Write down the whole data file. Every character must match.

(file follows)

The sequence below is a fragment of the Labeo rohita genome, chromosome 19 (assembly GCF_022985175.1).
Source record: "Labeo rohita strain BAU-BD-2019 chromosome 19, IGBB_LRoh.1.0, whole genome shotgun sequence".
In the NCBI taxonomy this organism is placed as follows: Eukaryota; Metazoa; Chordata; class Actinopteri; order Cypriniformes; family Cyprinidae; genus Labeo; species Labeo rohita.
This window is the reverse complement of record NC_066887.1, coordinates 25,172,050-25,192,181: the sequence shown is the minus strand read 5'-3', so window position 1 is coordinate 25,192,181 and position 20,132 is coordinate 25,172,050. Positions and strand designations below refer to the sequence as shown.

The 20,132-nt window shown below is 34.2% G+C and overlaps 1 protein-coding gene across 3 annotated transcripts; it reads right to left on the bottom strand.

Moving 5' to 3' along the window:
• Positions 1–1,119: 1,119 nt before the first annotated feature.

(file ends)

The sequence below is a fragment of the Labeo rohita genome, chromosome 19 (assembly GCF_022985175.1).
Source record: "Labeo rohita strain BAU-BD-2019 chromosome 19, IGBB_LRoh.1.0, whole genome shotgun sequence".
In the NCBI taxonomy this organism is placed as follows: Eukaryota; Metazoa; Chordata; class Actinopteri; order Cypriniformes; family Cyprinidae; genus Labeo; species Labeo rohita.
This window is the reverse complement of record NC_066887.1, coordinates 25,172,050-25,192,181: the sequence shown is the minus strand read 5'-3', so window position 1 is coordinate 25,192,181 and position 20,132 is coordinate 25,172,050. Positions and strand designations below refer to the sequence as shown.

The 20,132-nt window shown below is 34.2% G+C and overlaps 1 protein-coding gene across 3 annotated transcripts; it reads right to left on the bottom strand.

Moving 5' to 3' along the window:
• Positions 1–1,119: 1,119 nt before the first annotated feature.